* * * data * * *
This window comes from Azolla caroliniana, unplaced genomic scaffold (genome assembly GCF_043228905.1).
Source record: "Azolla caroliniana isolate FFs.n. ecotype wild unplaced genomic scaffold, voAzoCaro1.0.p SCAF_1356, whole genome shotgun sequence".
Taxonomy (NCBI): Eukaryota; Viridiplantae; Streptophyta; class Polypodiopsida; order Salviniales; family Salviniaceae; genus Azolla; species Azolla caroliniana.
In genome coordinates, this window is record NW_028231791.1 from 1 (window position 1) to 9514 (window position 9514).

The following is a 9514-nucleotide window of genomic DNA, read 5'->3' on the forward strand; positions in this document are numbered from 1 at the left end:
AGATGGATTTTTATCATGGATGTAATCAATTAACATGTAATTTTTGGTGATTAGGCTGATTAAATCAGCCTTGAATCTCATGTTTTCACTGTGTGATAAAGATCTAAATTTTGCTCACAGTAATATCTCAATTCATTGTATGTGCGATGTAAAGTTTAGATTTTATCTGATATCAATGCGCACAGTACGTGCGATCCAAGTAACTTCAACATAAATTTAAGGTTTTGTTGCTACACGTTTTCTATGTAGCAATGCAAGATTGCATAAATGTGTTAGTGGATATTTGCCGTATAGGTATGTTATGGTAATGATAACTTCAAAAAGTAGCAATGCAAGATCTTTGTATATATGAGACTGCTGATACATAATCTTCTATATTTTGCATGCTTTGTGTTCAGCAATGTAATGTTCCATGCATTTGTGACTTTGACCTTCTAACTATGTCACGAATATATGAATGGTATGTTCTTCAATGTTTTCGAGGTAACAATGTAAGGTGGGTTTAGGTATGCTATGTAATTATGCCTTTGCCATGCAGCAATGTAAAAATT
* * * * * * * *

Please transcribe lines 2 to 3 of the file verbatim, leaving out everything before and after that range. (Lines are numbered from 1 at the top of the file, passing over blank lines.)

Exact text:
Source record: "Azolla caroliniana isolate FFs.n. ecotype wild unplaced genomic scaffold, voAzoCaro1.0.p SCAF_1356, whole genome shotgun sequence".
Taxonomy (NCBI): Eukaryota; Viridiplantae; Streptophyta; class Polypodiopsida; order Salviniales; family Salviniaceae; genus Azolla; species Azolla caroliniana.